9 months 1 day ago

Sorry for the double post, but I guess you can’t edit in an additional thought.

For instance, regarding Toni for the editor category, I have seen multiple complaints that Toni did not provide very much material for them to judge. If it was supposed to be a life time award, that would be no problem. But as it is supposed to be for that calendar year, that provides a bit of bind for those voters, and the ones I have seen talking about it, felt like they had insufficient evidence and suggested that Baen provide a better packet in the future.

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JackWylder
9 months 1 day ago

You CAN edit- for 5minutes after posting- but you have to hit refresh…

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TallDave
9 months 1 day ago

Stacey — sure, absolutely no way, except for all the people who said publicly they weren’t going to read the stories, and urged other people not to read the stories, and said were going to vote NO AWARD because the nominees were horrible people, and urged other people to vote NO AWARD because the nominees were horrible people. and cheered loudly when NO AWARD won, and yelled at the nominee’s wives, and called the nominees a bunch of horrible things in the MSM, which had to issue retractions.

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Taysha
9 months 1 day ago

Sure, it was in the rules. Just like slating has been done (yet they’ve screamed like harridans about it). Voting in block for No Award and buying memberships might be stretching the rules a bit.
Cheering when No Award wins, being told only cheering was acceptable is the lowest they could reach.
There is a way to tell, because many of them have proudly declared they didn’t read them. Jim Butcher, under no award? Just from a general survey, at least 3/4th of readers enjoy him. This is a fan award, after all.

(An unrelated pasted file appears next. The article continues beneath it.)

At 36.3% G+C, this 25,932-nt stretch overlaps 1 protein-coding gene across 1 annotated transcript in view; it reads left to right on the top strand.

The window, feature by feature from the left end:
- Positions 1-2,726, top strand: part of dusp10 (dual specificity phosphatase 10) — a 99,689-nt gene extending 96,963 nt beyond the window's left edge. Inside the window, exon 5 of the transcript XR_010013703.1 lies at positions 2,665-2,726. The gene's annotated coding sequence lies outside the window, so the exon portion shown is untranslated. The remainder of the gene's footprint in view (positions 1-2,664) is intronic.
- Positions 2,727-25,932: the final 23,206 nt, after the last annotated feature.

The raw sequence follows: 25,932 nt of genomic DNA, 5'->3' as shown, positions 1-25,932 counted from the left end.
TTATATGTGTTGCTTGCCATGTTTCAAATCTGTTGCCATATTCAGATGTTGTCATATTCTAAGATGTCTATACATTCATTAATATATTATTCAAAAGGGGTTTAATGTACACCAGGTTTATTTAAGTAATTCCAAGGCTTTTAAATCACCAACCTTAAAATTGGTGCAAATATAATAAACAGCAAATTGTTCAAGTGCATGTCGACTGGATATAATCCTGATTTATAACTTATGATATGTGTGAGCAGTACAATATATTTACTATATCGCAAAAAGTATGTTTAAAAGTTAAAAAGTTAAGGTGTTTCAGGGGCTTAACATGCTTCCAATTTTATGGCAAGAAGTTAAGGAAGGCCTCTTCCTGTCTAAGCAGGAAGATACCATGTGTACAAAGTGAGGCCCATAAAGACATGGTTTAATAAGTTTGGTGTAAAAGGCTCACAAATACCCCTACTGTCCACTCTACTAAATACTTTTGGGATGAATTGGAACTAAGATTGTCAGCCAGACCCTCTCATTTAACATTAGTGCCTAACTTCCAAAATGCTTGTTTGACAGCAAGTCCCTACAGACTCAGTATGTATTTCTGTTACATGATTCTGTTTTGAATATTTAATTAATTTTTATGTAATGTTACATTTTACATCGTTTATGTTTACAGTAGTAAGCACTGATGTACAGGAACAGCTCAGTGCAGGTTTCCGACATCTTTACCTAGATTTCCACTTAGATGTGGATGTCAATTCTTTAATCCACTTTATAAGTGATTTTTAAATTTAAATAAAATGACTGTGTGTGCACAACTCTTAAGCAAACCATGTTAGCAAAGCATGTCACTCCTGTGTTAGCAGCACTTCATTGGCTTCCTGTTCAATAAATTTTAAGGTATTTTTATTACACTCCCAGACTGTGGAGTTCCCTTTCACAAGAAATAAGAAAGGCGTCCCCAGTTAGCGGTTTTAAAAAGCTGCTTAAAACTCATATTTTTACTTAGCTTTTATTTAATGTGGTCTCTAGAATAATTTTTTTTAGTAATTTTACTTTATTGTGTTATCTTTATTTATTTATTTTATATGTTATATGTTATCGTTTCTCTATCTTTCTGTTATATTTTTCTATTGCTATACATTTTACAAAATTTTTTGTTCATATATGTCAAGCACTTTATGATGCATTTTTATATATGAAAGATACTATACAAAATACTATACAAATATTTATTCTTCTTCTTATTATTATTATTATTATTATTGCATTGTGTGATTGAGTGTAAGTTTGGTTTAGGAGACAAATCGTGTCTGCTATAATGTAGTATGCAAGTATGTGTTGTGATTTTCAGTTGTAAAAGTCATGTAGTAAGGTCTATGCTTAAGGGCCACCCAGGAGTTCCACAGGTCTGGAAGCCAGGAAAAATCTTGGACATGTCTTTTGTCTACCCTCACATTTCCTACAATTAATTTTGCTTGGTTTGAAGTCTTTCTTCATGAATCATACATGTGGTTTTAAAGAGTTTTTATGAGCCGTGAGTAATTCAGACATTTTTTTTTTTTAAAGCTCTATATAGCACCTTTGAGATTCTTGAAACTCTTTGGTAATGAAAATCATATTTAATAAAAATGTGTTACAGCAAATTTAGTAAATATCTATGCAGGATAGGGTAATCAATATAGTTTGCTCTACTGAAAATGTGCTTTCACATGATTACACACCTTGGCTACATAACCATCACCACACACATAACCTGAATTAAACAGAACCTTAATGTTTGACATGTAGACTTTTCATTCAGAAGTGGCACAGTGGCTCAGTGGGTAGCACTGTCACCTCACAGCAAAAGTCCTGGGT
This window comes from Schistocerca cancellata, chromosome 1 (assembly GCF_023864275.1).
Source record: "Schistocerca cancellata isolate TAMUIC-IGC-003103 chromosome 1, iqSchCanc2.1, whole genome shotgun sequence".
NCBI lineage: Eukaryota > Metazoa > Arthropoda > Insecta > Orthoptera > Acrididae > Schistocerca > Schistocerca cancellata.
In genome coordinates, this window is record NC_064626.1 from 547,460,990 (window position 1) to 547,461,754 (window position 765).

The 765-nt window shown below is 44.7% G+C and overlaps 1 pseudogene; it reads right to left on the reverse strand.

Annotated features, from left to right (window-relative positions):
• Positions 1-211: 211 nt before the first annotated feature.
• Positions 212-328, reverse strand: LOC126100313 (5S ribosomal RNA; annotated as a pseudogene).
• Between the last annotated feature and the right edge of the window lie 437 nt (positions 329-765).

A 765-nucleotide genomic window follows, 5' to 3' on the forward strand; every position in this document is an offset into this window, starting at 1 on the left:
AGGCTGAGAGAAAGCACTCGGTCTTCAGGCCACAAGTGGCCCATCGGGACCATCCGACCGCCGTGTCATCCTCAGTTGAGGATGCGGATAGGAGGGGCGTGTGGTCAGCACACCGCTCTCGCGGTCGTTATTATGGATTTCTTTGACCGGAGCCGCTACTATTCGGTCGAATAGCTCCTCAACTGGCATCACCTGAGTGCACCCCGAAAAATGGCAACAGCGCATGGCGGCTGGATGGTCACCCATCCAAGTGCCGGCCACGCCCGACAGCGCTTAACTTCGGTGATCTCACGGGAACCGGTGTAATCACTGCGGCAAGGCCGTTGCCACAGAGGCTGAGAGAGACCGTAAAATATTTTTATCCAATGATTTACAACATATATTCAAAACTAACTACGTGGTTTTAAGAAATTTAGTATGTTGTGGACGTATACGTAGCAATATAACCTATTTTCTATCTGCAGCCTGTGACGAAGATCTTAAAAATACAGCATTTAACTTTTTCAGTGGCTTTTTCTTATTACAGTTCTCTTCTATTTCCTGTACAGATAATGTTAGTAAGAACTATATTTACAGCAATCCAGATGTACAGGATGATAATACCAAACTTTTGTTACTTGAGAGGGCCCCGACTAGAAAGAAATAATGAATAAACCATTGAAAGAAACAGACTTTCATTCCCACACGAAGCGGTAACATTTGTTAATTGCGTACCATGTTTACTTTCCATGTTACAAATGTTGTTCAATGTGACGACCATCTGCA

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Dianna
9 months 4 days ago

I hope I can actually comment.

If nothing else, Sad Puppies informed me that I can actually vote on the Hugos. Maybe next year, we can be even more influential, and bury the nonsense about “rightfans having rightfun” versus “Wrongfans having Wrongfun.”

It was great to read the Hugo nominees and actually enjoy them. “Three Body Problem” was a terrific book, and I enjoyed it thoroughly, I’m glad it won, though I voted for something else.

In addition, I had a tee-shirt made up by Cafepress, reading, “I am a Wrong Fan having Wrong Fun.” I will wear it proudly.

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Daddy Warpig
9 months 4 days ago

The Hugo (No) Awards were the biggest public temper tantrum I’ve ever seen.

The CHORFs were spiteful, vulgar, and utterly without class.

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anonme
9 months 3 days ago

And they were also super predictable.

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Karim
9 months 3 days ago

Hey,

You know what’s spiteful, vulgar, and utterly without class? Still insisting on calling them CHORFs.

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Greg
9 months 3 days ago

No, it’s ACCURATE. If they don’t want the label, they’re free to stop acting like that at any time.

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Dr. Mauser
9 months 3 days ago

Hey, if the foo shits, wear it.

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viktor
9 months 3 days ago

Please provide a list of acceptable terms. Spite-less, high-minded, classy ones. Start with “racist neo-Nazi” perhaps.

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Ygolonac
9 months 1 day ago

I’d say “Butt-Sniffing Pugs”, but 1) the pugs shouldn’t be tarred with that brush, and 2) there’s already a game by that name. (Still in development, IIRC.)

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James May
9 months 1 day ago

I agree. Mentally crippled flak catchers for radical feminists is more accurate.

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James May